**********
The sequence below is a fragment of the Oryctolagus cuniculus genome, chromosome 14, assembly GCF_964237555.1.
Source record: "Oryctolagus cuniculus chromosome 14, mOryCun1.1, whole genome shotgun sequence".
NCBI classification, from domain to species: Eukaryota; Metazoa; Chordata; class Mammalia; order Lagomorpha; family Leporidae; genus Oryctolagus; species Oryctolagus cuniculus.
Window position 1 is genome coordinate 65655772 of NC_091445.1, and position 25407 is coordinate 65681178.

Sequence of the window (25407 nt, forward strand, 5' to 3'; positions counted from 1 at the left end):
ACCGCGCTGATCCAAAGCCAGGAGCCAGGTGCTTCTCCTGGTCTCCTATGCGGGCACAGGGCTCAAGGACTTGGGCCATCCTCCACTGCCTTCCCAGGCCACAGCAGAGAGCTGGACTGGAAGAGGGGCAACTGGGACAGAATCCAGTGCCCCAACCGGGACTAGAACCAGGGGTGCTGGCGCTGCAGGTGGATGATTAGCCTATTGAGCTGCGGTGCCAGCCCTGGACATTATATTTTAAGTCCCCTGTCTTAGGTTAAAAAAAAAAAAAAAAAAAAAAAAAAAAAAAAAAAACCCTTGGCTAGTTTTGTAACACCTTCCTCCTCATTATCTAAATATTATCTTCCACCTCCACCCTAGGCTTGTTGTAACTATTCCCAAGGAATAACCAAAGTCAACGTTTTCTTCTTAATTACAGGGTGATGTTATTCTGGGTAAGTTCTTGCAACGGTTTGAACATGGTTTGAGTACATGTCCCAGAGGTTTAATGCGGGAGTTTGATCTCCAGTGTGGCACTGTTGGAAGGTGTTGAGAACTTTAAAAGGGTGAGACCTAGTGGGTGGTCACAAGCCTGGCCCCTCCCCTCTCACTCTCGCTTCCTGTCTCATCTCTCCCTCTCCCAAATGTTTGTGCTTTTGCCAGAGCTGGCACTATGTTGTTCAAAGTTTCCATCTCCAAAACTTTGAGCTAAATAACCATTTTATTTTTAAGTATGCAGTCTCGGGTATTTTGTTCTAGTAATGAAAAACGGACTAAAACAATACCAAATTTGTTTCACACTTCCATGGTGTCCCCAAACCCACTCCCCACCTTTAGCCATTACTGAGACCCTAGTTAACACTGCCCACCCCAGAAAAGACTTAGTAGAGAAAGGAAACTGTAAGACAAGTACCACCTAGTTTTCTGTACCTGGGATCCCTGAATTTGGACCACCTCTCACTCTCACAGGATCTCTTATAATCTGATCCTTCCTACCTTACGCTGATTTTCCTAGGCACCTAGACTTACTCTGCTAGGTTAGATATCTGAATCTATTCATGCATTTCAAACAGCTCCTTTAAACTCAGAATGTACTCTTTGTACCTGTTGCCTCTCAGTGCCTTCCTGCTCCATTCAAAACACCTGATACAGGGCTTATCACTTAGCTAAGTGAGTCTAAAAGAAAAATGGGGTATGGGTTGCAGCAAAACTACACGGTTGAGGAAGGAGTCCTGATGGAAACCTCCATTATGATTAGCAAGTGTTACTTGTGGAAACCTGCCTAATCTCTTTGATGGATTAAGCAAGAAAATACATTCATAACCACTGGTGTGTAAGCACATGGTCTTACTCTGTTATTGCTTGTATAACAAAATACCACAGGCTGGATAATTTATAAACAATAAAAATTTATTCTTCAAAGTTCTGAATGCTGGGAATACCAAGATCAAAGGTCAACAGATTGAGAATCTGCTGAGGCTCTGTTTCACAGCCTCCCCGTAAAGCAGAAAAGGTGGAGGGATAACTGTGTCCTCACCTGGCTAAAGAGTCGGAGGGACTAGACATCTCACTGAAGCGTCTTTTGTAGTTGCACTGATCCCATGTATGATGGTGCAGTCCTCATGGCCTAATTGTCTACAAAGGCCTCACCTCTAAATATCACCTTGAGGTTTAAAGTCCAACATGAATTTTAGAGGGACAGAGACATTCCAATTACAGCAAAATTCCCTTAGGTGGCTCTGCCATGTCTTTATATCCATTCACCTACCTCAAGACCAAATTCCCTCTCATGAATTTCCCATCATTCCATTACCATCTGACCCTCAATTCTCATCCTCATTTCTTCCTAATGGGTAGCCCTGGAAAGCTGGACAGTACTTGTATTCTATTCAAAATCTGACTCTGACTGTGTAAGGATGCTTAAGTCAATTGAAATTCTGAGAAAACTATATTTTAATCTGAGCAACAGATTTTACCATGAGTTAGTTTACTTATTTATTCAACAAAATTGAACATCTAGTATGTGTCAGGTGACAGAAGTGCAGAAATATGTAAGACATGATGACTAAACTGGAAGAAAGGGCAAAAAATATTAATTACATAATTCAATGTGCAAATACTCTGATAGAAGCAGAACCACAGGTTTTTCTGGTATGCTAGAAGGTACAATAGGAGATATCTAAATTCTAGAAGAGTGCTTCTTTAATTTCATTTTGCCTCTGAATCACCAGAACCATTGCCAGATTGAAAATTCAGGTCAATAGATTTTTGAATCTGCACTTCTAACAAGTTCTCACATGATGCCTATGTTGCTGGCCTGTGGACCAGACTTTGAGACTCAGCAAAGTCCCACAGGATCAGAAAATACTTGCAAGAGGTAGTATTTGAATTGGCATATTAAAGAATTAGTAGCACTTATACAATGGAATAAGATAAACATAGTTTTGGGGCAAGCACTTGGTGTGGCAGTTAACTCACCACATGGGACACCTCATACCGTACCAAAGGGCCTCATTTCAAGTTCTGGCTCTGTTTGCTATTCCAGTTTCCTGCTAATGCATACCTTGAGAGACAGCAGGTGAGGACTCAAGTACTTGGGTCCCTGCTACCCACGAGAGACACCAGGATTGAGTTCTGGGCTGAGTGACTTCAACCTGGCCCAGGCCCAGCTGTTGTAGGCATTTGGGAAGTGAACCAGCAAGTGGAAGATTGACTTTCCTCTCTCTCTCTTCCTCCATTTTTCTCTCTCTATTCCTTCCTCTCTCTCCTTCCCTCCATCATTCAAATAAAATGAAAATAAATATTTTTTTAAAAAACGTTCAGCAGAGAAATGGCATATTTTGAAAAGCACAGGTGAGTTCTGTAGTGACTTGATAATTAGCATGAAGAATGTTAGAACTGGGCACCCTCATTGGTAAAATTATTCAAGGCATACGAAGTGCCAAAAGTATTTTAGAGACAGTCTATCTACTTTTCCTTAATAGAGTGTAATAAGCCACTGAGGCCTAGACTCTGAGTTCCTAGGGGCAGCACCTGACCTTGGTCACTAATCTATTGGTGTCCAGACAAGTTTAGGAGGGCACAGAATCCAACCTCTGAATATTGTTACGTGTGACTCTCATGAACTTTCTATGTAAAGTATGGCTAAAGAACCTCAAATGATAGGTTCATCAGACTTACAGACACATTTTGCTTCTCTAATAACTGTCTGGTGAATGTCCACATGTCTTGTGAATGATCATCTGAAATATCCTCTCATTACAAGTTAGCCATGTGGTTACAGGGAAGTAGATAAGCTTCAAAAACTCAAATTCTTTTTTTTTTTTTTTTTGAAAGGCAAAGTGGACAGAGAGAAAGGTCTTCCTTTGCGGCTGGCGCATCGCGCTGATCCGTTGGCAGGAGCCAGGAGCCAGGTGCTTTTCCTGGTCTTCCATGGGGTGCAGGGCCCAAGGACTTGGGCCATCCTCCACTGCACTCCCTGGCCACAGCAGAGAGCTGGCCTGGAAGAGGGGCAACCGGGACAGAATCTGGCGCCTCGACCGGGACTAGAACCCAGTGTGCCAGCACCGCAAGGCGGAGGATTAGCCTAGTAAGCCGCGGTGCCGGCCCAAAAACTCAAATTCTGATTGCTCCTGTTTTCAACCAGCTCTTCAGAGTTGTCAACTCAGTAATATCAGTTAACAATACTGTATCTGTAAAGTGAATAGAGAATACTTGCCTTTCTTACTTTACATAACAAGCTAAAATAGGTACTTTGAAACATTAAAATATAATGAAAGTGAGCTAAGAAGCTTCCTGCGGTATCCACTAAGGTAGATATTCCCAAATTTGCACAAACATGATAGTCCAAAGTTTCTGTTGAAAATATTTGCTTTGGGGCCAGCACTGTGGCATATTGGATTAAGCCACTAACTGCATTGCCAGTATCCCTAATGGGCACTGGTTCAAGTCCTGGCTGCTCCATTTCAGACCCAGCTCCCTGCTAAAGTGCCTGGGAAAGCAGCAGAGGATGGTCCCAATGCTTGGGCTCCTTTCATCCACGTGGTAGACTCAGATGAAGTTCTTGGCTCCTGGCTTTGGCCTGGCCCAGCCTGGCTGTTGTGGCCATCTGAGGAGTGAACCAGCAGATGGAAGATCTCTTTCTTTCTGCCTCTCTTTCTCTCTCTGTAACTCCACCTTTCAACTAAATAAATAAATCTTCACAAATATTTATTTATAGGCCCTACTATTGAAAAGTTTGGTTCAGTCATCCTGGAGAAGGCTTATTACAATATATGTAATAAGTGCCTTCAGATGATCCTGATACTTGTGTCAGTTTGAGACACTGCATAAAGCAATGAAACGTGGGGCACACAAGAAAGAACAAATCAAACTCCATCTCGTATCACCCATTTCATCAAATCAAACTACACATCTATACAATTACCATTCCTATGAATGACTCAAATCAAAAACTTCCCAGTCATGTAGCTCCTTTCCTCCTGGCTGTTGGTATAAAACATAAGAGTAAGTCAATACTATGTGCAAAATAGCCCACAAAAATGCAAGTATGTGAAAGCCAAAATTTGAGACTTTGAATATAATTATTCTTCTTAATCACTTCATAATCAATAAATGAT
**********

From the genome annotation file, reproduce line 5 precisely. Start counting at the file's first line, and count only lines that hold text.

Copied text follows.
Sequence of the window (25407 nt, forward strand, 5' to 3'; positions counted from 1 at the left end):